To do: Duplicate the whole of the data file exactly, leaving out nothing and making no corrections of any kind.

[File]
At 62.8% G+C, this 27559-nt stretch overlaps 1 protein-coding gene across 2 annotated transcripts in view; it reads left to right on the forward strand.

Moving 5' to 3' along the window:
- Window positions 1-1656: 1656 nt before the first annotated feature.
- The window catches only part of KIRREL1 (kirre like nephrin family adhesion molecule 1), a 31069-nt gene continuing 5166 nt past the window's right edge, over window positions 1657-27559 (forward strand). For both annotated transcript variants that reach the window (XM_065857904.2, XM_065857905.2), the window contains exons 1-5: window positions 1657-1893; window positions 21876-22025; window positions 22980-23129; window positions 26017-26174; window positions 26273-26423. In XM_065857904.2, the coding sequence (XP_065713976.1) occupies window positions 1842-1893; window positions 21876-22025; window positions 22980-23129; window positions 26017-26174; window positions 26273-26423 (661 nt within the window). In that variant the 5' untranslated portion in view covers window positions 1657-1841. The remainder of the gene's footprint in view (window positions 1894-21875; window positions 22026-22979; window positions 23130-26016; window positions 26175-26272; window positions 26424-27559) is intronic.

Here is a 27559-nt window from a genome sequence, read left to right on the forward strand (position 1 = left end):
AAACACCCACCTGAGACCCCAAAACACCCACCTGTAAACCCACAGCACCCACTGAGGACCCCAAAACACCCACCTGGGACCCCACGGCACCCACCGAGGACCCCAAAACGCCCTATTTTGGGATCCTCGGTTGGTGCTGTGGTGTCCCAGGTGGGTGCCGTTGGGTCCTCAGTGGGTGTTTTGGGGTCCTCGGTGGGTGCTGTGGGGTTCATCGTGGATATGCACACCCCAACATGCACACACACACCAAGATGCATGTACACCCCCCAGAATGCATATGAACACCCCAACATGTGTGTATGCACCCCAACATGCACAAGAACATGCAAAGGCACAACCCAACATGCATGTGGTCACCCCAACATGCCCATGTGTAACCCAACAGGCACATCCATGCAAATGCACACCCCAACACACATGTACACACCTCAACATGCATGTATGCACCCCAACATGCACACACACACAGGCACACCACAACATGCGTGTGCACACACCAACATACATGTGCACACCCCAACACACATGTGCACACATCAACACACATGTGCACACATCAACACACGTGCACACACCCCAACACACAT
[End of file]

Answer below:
At 62.8% G+C, this 27559-nt stretch overlaps 1 protein-coding gene across 2 annotated transcripts in view; it reads left to right on the forward strand.

Moving 5' to 3' along the window:
- Window positions 1-1656: 1656 nt before the first annotated feature.
- The window catches only part of KIRREL1 (kirre like nephrin family adhesion molecule 1), a 31069-nt gene continuing 5166 nt past the window's right edge, over window positions 1657-27559 (forward strand). For both annotated transcript variants that reach the window (XM_065857904.2, XM_065857905.2), the window contains exons 1-5: window positions 1657-1893; window positions 21876-22025; window positions 22980-23129; window positions 26017-26174; window positions 26273-26423. In XM_065857904.2, the coding sequence (XP_065713976.1) occupies window positions 1842-1893; window positions 21876-22025; window positions 22980-23129; window positions 26017-26174; window positions 26273-26423 (661 nt within the window). In that variant the 5' untranslated portion in view covers window positions 1657-1841. The remainder of the gene's footprint in view (window positions 1894-21875; window positions 22026-22979; window positions 23130-26016; window positions 26175-26272; window positions 26424-27559) is intronic.

Here is a 27559-nt window from a genome sequence, read left to right on the forward strand (position 1 = left end):
AAACACCCACCTGAGACCCCAAAACACCCACCTGTAAACCCACAGCACCCACTGAGGACCCCAAAACACCCACCTGGGACCCCACGGCACCCACCGAGGACCCCAAAACGCCCTATTTTGGGATCCTCGGTTGGTGCTGTGGTGTCCCAGGTGGGTGCCGTTGGGTCCTCAGTGGGTGTTTTGGGGTCCTCGGTGGGTGCTGTGGGGTTCATCGTGGATATGCACACCCCAACATGCACACACACACCAAGATGCATGTACACCCCCCAGAATGCATATGAACACCCCAACATGTGTGTATGCACCCCAACATGCACAAGAACATGCAAAGGCACAACCCAACATGCATGTGGTCACCCCAACATGCCCATGTGTAACCCAACAGGCACATCCATGCAAATGCACACCCCAACACACATGTACACACCTCAACATGCATGTATGCACCCCAACATGCACACACACACAGGCACACCACAACATGCGTGTGCACACACCAACATACATGTGCACACCCCAACACACATGTGCACACATCAACACACATGTGCACACATCAACACACGTGCACACACCCCAACACACAT